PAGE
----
Afghanistan: Art and Heritage in Times of War
By Sybaris Collection
On August 16, after taken several districts of Afghanistan, Taliban forces took the control of Kabul, the capital and most important city of the country. The arts and cultural heritage of a country could be the less important issue in the middle of a war en in which hundreds of persons—mainly women— are being deprive from their human righs and even killed. Of course, Afghan people is the main concern, but several Afghan artists, writters and filmmakers, as well as international heritage and culture organization are raising their voices to protect what art and heritage means: the past and indentity of the people.
The National Museum of Afghanistan recently has expressed concern about the safety of their artifacts and “called for the safeguarding of objects at risk of being looted and smuggled.”, according the portal National News. The museum houses a collection of more than 80,000 artifacts of the Afghan heritage. However, in the middle of a overwhelming chaos because of the Talibans taken the entire control of the country, it is difficult to achieve the museum’s mission. “The museum staff, artefacts and goods are safe, but [the] continuation of this chaotic situation causes a huge concern about the safety of the museum’s artefacts and goods for museum employees,”, said on an oficial statement.
The Museum also said: “The National Museum of Afghanistan urges security forces, [the] international community, Taliban and other influential parties to pay attention to the safety and security of objects and do not let the opportunists to use this situation and cause the deterioration and smuggling of the objects and goods of this institution.”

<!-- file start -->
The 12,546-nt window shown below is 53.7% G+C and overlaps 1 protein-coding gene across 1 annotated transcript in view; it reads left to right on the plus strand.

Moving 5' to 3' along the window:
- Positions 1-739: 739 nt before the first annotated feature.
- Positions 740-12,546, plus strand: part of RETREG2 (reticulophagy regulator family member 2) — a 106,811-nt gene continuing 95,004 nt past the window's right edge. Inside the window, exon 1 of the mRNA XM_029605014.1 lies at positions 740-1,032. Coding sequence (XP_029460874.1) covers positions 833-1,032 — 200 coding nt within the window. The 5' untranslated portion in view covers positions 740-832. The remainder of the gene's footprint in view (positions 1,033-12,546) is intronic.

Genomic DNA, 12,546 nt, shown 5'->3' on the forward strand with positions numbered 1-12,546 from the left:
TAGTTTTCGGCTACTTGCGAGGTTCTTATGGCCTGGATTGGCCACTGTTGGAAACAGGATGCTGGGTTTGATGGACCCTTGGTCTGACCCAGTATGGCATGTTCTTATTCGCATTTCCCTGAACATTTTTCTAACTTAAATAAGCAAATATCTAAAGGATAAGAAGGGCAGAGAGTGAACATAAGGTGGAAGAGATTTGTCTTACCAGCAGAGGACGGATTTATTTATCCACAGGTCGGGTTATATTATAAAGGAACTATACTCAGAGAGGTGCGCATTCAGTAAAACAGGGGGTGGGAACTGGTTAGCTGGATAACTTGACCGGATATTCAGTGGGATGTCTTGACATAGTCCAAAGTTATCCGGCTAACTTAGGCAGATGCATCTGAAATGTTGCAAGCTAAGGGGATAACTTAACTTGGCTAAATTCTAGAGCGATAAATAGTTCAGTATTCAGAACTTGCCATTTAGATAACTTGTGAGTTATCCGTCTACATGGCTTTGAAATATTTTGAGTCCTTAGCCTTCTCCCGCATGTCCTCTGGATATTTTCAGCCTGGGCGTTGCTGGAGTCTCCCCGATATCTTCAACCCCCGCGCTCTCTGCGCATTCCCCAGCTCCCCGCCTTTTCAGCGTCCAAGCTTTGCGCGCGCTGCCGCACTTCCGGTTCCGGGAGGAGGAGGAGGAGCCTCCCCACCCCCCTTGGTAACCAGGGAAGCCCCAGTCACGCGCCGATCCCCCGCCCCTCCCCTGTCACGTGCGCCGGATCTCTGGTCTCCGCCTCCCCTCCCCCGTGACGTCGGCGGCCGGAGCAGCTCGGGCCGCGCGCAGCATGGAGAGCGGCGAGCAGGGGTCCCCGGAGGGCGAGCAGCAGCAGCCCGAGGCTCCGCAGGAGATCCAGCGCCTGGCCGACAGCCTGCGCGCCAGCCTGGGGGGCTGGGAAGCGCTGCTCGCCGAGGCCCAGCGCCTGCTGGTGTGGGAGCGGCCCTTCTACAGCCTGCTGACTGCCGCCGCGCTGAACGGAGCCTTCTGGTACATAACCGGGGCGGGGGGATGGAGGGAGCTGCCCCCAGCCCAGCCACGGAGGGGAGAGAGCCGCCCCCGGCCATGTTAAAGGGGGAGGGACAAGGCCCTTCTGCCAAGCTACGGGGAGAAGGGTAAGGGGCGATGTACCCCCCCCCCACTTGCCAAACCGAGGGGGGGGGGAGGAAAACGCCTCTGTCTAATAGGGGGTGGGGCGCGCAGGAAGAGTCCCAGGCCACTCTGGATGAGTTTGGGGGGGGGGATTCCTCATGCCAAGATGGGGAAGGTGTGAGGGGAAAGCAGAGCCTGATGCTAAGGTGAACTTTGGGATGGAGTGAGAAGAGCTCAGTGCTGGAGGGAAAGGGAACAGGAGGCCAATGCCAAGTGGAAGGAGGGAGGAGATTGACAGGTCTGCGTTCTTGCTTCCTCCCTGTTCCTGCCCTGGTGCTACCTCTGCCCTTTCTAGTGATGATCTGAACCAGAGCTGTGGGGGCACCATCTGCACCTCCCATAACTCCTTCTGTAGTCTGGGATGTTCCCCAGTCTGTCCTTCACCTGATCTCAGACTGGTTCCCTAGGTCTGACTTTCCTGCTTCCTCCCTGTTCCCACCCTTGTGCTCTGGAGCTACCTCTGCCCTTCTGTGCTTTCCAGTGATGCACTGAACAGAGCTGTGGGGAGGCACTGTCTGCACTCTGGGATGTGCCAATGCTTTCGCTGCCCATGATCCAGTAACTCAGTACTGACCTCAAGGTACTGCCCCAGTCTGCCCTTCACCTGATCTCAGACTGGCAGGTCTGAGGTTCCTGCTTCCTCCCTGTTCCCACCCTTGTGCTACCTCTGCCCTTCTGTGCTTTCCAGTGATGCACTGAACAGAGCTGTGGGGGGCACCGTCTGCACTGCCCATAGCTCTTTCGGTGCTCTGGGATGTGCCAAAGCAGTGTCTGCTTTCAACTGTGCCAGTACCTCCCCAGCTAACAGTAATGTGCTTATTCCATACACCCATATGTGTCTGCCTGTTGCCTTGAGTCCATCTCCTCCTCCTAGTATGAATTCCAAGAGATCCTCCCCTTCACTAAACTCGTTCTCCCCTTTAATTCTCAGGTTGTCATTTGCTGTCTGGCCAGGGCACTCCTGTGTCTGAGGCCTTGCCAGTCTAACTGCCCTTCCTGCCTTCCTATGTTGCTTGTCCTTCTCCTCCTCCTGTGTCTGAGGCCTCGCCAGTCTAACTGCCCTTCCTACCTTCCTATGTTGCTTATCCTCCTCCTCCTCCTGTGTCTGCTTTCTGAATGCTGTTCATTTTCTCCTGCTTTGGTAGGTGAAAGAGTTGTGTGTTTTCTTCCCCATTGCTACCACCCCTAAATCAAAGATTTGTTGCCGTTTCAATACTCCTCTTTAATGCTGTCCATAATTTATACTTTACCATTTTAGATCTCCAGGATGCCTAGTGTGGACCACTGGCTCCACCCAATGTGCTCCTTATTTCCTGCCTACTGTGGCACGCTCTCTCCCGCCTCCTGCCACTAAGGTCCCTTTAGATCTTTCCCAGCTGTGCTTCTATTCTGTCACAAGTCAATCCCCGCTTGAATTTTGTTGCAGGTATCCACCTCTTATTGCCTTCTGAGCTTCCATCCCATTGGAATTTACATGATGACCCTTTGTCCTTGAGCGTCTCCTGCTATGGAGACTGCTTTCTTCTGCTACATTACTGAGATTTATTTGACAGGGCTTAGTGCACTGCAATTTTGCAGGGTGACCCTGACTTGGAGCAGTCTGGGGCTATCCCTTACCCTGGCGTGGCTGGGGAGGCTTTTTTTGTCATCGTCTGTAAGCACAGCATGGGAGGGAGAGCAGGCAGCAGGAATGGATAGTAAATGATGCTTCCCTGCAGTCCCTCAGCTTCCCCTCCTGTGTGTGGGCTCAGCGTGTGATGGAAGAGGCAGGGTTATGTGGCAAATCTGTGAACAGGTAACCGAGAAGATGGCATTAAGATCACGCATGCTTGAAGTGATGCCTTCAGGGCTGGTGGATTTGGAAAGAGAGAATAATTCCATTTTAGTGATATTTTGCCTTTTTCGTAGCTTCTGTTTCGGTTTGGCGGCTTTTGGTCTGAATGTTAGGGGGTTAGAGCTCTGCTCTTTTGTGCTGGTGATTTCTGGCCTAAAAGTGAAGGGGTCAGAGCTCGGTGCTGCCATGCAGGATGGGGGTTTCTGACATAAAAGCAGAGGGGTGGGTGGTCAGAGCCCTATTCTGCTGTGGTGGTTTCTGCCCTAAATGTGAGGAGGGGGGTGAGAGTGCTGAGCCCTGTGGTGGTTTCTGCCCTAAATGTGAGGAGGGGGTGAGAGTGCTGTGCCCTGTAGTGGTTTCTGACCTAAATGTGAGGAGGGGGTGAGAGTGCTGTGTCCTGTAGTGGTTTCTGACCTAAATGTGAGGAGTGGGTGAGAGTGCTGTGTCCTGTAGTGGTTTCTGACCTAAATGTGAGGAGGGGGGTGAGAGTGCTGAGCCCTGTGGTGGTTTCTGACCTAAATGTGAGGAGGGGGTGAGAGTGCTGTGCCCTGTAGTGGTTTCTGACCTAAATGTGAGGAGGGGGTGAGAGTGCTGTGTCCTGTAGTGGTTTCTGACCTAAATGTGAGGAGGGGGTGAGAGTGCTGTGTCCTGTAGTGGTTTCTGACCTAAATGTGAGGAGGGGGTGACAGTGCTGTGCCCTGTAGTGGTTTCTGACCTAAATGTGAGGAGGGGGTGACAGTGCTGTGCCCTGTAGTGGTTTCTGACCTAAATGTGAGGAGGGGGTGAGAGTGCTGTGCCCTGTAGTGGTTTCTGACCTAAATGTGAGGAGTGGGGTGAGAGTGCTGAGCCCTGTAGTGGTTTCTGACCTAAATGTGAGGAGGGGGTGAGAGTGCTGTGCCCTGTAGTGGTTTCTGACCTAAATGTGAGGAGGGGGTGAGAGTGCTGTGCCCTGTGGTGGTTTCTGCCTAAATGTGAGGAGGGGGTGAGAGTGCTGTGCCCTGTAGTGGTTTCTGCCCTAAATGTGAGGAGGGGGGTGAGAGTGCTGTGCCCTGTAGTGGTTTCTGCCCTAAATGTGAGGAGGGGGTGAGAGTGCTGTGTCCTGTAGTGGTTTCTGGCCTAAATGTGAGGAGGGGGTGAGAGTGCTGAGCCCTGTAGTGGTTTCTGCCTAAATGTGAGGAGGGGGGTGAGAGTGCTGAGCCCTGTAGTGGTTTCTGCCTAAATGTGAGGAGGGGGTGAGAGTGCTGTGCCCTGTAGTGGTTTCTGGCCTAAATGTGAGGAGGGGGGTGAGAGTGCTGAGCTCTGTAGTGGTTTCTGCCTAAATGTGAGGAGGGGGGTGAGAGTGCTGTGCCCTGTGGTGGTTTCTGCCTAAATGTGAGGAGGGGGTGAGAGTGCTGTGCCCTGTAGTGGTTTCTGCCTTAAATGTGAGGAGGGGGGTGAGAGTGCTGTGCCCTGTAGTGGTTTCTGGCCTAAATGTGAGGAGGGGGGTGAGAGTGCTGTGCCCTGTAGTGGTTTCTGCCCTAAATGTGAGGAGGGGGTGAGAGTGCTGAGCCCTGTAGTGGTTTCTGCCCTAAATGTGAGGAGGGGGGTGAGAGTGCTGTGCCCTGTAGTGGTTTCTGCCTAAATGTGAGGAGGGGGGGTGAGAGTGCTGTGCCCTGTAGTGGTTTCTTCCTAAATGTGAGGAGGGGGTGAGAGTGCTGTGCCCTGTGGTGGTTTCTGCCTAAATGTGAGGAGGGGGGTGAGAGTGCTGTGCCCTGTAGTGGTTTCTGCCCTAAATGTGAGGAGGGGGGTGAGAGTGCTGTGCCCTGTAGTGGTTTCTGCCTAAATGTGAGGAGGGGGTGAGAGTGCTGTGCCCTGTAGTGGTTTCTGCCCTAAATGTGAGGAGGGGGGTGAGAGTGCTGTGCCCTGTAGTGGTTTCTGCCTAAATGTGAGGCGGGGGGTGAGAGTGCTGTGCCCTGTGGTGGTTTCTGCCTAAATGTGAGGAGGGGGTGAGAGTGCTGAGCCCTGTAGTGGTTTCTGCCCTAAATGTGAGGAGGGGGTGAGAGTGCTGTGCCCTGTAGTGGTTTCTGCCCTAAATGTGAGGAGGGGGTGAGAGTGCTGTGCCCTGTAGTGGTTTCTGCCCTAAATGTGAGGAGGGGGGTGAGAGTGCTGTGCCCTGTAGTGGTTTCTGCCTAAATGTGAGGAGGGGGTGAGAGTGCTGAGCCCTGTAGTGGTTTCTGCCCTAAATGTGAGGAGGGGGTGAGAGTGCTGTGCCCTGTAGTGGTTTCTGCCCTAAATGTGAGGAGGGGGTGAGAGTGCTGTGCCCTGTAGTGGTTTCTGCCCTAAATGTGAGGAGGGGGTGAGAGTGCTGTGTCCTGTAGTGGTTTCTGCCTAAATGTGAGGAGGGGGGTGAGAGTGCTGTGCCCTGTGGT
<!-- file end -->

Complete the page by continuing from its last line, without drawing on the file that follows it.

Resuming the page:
Although in February, Taliban leaders released a statment calling their followers to “protect, monitor and presert” the country’s artefacts, under their rule from 1996 to 2001, the group attacked and banned museums, libraries, artistic and cultural expressions.
The responses of the Afghan cultural communities around the world are takin actions in front of a institutional and social crisis. The British Council, for instance, closed their office in Kabul and announce all the projects to protect Afghan heritage is suspended. “For safety and security reasons, we are unable to comment further about the future status of our programmes and partnerships in Afghanistan at this time,” said a spoken person of the organization.
On the other hand, Afghan American Artists and Writers Association (AAAWA) send an urgent message to President Biden and members of the Congress of the United States asking to their embassy in Kabul stays open: “we strongly emphasize that the US embassy in Kabul must remain open and continue to operate” in order to facilitate safety and provide flights for people to leave the country.
The association Afghans for a Better Tomorrow joined to this called and add: “Closing the embassy would signal abandonment and total surrender to the Taliban. This is not acceptable.”
Afghan fillmaker, Sahraa Karimi, wrote an open letter about the brutal impact of the Taliban’s takeover of Afghanistan on women, girls and artists: “If the Taliban take over they will ban all art. I and other filmmakers could be next on their hit list.”
To All the #Film_Communities in The World and Who Loves Film and Cinema!
I write to you with a broken heart and a deep hope that you can join me in protecting my beautiful people, especially filmmakers from the Taliban. #Share it please, don't be #silent. pic.twitter.com/4FjW6deKUi
— Sahraa Karimi/ صحرا كريمي (@sahraakarimi) August 13, 2021